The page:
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Friday
Dec202013

Cost of living decreases if carbon price repealed?

I was asked this week to pull together some information on what effects the Federal Coalition’s repeal of the carbon price could have on households, specifically as regards their income and expenses (excluding environmental costs/benefits), with the background of whether any cost of living decreases could be used to justify cutting back on other welfare programs. This is only a very quick analysis (and I’ve doubtlessly missed some more rigorous analysis that others have done), but my short answer is that cutting welfare programs due to an abolition of the carbon price is a bad idea.

The most recent and comprehensive source of information on this is the Clean Energy Legislation (Carbon Tax Repeal) Bill 2013 Explanatory Memorandum. I’ve only skimmed it, but the gist is:

  • The carbon price will be removed
  • Household compensation will be kept at current levels, but no longer increased
  • The ACCC will have new powers to investigate failure to pass through carbon price reductions for regulated supply (i.e. gas and electricity)

Taking these in turn:

Removal of carbon price

Focussing purely on the lower monetary costs that consumers will bear (in the short and medium term), the Carbon Tax Repeal Bill Memorandum states:

“Recent modelling by the Australian Treasury suggests that the removal of the carbon tax in 2014-15 will reduce the Consumer Price Index by around 0.7 percentage points than it otherwise would be in 2014-15. … Treasury modelling suggests that the removal of the carbon tax in 2014-15 will leave average costs of living across all households (based on existing expenditure patterns) around $10.50 per week (or around $550 over the year) lower than they would otherwise be in 2014-15.” (p. 12)

Household compensation

The carbon price was introduced concomitant with household compensation (through the form of lower taxes), so that low income households (<$30k/a for singles) would be fully compensated, and middle income households ($30k-$80k/a for singles) partially compensated. This compensation is not being removed, so to the extent that lower carbon prices are passed through the benefits will be felt fully.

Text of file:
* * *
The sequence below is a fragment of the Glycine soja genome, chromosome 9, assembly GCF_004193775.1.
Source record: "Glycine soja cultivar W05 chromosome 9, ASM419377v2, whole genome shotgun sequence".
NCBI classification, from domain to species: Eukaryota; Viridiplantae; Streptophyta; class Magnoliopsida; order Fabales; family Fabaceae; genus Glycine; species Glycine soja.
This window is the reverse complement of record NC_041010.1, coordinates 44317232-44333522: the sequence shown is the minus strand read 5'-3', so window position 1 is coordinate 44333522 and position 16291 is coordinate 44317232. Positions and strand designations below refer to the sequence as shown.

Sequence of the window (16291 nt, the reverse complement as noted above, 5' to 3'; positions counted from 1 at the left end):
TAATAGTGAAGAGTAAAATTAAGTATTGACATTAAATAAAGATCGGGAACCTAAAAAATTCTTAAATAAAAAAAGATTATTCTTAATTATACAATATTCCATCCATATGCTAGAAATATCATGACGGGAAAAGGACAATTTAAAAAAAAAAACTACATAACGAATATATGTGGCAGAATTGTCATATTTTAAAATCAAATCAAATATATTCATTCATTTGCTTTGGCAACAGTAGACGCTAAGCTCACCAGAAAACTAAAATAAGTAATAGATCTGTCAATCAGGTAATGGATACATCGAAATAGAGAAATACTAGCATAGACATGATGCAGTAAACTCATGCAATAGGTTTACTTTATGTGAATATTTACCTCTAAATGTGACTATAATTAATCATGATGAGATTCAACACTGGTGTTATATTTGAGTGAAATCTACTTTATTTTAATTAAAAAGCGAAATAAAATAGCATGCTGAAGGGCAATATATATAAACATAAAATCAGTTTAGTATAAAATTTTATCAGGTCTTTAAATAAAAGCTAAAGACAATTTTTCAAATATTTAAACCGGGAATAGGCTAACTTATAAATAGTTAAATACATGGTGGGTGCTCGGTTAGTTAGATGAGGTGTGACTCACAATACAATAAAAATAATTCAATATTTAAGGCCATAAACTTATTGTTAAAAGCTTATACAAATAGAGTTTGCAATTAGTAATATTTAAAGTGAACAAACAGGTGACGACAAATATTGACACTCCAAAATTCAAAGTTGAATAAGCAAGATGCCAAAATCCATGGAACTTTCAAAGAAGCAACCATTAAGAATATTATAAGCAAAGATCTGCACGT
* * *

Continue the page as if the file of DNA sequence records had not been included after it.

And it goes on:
I say “fully”, but there is a small change: household compensation was legislated to increase in line with the carbon price. (The carbon price is legislated to increase from $24.15/t in 2013-14 to $25.40/t in 2014-15.) Here are the changes to the household compensation package, from the Clean Energy (Income Tax Rates and Other Amendments) Bill 2013 Explanatory Memorandum, p. 8

 
In combination with marginal tax rates it should be possible to calculate the value of the foregone compensation, though I haven’t undertaken this exercise (and it should be balanced with consideration of lower costs in the possible absence of a carbon price).

ACCC powers

The ACCC’s new powers are explained in Chapter 4 of the Carbon Tax Repeal Bill explanatory memorandum, but two articles by Tristan Edis are worth reading for an overview of the issue:

Essentially it’s difficult to see the ACCC effectively pursuing any organisation for failing to pass through lower carbon costs unless they operate in a regulated environment (e.g. power, gas) where the price differentials are transparently and exogenously set. Prosecuting supermarkets or other non-regulated industries? I highly doubt it (and hence am doubtful of how much of the modelled $10.50/week in savings will be passed through).

As regards the effect of carbon prices on electricity, see my previous post: The Effect of the Carbon Price on Electricity Prices. There are interaction effects with other policies (e.g. the Renewable Energy Target) that I’m omitting; I aim to add these to this post later.

« Explainer: East coast gas price rises | Main | Carbon Pricing: It Works, Bitches (redux) »

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